I am near the beach now, almost there, just looking for parking, just looking for a place to pee. Then I’ll find you. I promise. The man leaning on a BMW in the parking lot has his shirt unbuttoned and his butt so impossibly cute in those shorts, talking on his phone, letting the wind play with his hair, modeling his Tom Ford shades. Being on the Westside without pecs and a six-pack is like being in Manhattan without walking shoes. This beach is so vast; that’s the hilarity of it. It’s a beach to which you come for your things to be dwarfed, a shrink-ray beach, a honey-I-shrunk-your-reality beach. The parking lot itself is literally a mile long. Even the boundless thirst for relevance is just a grain of sand here.
I cried listening to Joni Mitchell’s “Little Green” here once, but it didn’t count. I only cried because it was that time of day, late afternoon transmuting into pre-dusk, the hour of act three transitions, and you know how the light is then — so belligerently wistful that nothing that isn’t maudlin stands even a specter of a chance. I only cried because I had come over Laurel Canyon, past the McDonald’s where me and Vincent went to clean up the blood and glass from our cargo shorts after someone in Beverly Hills threw a bottle through our car window.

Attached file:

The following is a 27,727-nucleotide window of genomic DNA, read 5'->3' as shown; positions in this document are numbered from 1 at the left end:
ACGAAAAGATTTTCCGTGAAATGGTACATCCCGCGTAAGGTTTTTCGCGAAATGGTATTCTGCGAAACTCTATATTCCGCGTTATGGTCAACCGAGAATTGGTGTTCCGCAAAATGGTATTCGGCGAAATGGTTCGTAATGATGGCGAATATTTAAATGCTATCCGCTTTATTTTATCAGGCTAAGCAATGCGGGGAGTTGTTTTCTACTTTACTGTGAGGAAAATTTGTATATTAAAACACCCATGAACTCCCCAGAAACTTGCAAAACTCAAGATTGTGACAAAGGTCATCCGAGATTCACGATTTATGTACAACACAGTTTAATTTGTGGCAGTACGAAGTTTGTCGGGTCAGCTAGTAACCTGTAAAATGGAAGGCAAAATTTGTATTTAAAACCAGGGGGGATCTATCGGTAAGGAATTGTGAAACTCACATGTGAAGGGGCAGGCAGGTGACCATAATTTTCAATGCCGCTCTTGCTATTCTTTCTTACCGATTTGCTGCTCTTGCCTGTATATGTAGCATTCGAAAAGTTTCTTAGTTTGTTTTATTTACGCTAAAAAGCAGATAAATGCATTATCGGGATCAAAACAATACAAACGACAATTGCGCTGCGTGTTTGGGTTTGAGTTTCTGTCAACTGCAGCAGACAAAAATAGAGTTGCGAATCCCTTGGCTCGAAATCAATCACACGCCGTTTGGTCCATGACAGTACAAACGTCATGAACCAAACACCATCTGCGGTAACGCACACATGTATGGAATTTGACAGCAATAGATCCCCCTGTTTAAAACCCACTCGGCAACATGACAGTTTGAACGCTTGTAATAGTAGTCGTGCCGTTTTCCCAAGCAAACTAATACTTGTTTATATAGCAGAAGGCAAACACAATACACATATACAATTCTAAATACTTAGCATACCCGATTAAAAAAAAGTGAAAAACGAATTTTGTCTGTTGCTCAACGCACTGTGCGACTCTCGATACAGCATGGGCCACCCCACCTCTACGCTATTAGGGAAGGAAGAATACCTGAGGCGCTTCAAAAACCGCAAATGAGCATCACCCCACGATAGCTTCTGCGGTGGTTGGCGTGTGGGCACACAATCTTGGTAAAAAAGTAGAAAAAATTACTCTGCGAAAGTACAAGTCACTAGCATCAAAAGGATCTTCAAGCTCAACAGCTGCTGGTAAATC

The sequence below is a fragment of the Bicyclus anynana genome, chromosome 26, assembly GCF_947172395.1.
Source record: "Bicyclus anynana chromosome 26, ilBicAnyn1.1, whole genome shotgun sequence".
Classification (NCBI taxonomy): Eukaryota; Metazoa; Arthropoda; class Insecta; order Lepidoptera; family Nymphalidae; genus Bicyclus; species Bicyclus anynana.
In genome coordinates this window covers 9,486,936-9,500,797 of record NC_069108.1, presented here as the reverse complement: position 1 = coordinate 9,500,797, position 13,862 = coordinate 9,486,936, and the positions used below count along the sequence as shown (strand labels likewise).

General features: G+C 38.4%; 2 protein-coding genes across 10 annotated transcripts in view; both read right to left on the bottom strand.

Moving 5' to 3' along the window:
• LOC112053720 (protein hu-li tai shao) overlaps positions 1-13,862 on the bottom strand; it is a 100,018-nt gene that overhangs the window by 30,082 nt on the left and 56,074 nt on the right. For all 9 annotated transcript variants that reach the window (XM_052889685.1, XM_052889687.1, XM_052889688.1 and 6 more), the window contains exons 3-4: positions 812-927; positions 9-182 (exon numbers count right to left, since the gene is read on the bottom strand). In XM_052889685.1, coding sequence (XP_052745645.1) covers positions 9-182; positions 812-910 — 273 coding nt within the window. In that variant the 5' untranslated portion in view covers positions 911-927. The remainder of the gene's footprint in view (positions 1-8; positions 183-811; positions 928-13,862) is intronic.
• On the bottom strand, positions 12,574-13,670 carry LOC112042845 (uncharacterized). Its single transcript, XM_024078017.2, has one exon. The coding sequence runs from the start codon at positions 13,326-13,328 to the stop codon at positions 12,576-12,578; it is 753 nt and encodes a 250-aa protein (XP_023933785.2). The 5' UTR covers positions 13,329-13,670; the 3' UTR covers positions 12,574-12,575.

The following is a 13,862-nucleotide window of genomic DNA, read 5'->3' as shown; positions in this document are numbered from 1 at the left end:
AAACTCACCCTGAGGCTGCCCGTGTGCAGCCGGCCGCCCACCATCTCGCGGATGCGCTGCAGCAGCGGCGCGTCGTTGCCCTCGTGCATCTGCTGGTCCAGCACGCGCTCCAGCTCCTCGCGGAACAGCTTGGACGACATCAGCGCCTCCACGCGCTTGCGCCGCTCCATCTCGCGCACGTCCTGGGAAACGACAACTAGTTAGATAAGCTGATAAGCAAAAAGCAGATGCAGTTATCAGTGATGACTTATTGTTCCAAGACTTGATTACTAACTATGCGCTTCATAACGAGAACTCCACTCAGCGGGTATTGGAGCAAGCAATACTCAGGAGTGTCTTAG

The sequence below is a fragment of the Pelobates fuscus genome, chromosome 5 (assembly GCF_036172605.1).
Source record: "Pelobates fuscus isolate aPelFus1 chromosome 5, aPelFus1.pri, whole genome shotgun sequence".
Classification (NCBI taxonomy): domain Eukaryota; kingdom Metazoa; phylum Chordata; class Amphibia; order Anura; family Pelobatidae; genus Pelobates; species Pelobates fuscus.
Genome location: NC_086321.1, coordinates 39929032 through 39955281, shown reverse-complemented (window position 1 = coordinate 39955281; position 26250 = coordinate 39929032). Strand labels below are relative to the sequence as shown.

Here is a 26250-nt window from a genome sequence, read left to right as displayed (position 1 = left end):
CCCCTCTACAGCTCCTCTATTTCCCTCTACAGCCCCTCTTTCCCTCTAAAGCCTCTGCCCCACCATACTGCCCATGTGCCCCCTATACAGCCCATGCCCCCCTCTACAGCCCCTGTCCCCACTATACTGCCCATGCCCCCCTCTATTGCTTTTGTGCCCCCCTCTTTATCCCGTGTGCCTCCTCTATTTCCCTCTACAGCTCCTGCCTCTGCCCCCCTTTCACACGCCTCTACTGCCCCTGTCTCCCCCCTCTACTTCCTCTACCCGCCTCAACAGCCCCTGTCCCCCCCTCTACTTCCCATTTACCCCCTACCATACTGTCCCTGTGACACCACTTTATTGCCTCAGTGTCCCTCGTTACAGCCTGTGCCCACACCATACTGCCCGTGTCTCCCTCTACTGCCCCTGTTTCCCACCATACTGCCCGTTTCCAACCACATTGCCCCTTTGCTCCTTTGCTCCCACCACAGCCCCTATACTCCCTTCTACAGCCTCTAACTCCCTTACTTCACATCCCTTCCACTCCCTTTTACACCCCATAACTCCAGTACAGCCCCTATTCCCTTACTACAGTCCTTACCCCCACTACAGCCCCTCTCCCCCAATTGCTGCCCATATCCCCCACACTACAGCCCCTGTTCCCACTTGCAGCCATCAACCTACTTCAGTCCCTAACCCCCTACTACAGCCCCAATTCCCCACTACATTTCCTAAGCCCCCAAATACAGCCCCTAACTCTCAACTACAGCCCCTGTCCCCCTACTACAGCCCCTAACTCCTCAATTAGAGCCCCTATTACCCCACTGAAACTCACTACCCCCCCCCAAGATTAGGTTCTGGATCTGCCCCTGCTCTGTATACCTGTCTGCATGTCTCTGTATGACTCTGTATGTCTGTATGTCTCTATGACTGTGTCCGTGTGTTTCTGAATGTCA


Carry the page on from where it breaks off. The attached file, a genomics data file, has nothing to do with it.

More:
I only cried because I keep trying to get seen even though I’m too old and don’t believe in commercials anymore and fired my agent. I only cried because I just remembered that we took our senior class trip to this beach and I was the first kid to run into the surf because we were graduating, which to me was the same as saying we were dying but in the best possible way. And my friend Rebekah later told me that it was so funny seeing me run into the waves, by myself; I was like a little kid she said, so cute. It was the first time it occurred to me that other people could see me and be pleased. I got the part.
Oh, and did I tell you that my agent from the Pringles commercial was in “A Nightmare on Elm Street”? She was. To this date, it remains her biggest credit.
Header video: July performed in three uncontrolled public spaces, reacting intuitively to the sights, smells, sounds, and people in the environment. At Will Rogers State Beach she asked strangers if she could dance in front of them, briefly blocking their view of the ocean. Hermès dress and silver chain necklace. Manolo Blahnik heels. Fogal tights.
Carvell Wallace is an author and podcaster based in California. He writes about art, culture, family, relationships, music, sports, and memories. His memoir on love and trauma will be published by MCD/FSG in 2022.
Miranda July is a writer, filmmaker, and artist. She wrote, directed, and starred in "The Future" and "Me and You and Everyone We Know" — winner of the Caméra d’Or at the Cannes Film Festival, a Special Jury Prize at Sundance, and part of the Criterion Collection. A book of all July's work to date, including her novel, short story collection, and her participatory art works, was published by Prestel in April 2020. In fall 2020, she debuted her third feature film, "Kajillionaire." Raised in Berkeley, California, July lives in Los Angeles.